protests in turkey

dear people,

as you may know, i was in istanbul for the last few days. i arrived last week on thursday and stayed until monday; i hope you’re informed that on friday some serious protest started in istanbul, the police was (and still is) extremely violent towards the protestors, on friday and on sunday we could smell  tear gas all over the city, i almost couldn’t believe it. it all started because the government wants to build a shopping mall in one of the few remaining parks in istanbul, but  the protests grew rapidly and now they are against the “dictator” erdogan and his political party.  
worst of all, the turkish media are not reporting about what’s going on in the whole country and also the “occupy turkey”-page on facebook disappeared two days ago. nevertheless the people there stick togehter, everyone cares about the injured persons and it’s not only the young people who are protesting.

those are the pictures i took; we saw more protestors in the evenings, but unfortunately i left the camera at home… i’m sorry for the bad quality but i took those when i was sitting in a taxi.

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i don’t know if you can see it but there are thousands of people on the bridge walking towards the city center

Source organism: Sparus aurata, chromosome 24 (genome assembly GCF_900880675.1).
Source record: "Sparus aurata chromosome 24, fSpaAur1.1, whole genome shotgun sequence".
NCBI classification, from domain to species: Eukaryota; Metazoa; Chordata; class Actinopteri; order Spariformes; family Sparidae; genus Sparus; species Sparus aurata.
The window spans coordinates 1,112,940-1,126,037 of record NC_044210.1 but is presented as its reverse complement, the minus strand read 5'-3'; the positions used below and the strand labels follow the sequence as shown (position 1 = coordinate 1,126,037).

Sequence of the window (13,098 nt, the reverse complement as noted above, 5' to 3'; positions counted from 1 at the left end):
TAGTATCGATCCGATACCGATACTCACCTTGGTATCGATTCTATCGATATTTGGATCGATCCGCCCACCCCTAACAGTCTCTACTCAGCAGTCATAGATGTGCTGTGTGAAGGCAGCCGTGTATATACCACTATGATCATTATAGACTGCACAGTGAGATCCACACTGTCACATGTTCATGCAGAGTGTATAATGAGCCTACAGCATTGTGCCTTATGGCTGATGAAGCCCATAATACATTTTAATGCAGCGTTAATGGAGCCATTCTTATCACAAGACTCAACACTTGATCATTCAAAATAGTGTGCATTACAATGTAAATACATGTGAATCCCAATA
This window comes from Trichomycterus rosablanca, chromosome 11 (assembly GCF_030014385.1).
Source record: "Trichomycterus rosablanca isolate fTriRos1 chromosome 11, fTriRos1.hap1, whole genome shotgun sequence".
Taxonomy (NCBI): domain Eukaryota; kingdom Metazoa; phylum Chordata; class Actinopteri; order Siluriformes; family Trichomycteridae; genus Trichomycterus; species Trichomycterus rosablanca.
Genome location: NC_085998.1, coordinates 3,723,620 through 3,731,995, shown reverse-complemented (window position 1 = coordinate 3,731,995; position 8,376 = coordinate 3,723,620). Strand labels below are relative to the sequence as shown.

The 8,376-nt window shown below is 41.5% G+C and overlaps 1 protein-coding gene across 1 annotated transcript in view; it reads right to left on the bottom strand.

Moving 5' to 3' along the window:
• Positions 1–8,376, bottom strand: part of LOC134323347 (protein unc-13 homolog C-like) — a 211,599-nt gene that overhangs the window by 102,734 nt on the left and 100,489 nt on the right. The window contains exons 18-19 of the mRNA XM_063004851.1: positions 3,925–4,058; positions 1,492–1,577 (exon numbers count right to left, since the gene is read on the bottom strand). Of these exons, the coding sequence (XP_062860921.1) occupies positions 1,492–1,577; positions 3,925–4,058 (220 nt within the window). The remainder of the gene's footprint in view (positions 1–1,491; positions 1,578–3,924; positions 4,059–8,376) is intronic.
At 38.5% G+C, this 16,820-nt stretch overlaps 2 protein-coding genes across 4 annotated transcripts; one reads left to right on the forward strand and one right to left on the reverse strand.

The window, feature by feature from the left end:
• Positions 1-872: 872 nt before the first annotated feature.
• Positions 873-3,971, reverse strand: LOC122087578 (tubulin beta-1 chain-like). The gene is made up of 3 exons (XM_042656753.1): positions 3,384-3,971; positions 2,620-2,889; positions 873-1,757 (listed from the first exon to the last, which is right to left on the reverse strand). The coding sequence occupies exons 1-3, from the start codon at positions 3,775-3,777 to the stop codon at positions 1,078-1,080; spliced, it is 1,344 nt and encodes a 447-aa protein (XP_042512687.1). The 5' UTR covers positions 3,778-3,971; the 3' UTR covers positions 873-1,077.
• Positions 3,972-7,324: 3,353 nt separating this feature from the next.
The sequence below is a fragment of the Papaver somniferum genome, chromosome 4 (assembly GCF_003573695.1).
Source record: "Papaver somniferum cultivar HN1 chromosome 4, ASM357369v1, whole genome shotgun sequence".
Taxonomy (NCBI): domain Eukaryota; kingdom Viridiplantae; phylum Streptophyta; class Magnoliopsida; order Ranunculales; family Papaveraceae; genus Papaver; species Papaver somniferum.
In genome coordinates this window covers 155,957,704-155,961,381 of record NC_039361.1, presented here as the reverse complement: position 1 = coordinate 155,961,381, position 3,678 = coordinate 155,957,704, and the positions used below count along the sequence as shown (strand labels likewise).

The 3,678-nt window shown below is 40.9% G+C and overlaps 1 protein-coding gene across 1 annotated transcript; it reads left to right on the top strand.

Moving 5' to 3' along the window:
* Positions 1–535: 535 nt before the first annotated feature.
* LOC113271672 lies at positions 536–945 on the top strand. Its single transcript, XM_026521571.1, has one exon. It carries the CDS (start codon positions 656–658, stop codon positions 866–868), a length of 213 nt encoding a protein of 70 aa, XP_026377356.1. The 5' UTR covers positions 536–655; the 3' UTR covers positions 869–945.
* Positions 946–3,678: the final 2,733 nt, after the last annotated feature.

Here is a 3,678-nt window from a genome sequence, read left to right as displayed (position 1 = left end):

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on sunday evening there was an appeal on facebook to be loud at 9 p.m., that meant all the people who were at home should make noise with pans and cooking spoons, it was amazing how many people joined this appeal. i was truly overwhelmed about this solidarity…
i was staying with two turkish friends of mine and was glad about that because it was very authentic and of course we also made some noise and tured on and off the light!

here’s a video i took on sunday evening (i know, i’m not the best cameraperson ;) but i think you get the message)

this video also may be interesting!

9 thoughts on “protests in turkey

  1. Your photo fourth from the top is wonderful, and my mommy really liked seeing your video and hearing the sounds. My humans’ thoughts have been with all the wonderful people they met on their trip to Turkey last year . . . and with you. They are so happy that you were able to be a witness to history, and most of all that you are safe. My humans visited Tunisia just before the Arab Spring. It is amazing that we can casually visit a place and have no idea of the struggles that its people face.

    • thank you miss harper lee!
      it’s awesome that your humans thought of all the people who are protesting for their rights! it was a great experience for me indeed, i wish i could have stayed in istanbul for longer… but somehow i am also happy that i’m back home safe!
      i also hope my friends there are safe, i have to talk to them today, but as for me… i never was afraid that anything could happen to me, except the tear gas… they really used a lot of it!

    • yeah, i’m glad about that too :) and i was kind of lucky to be there… in the middle of history. it was a great and at the same time shocking experience!
      thanks for your comment!

    • hihih, the circumstances around me made me become a little photojournalist. but soon life will get back to “boring” normality!

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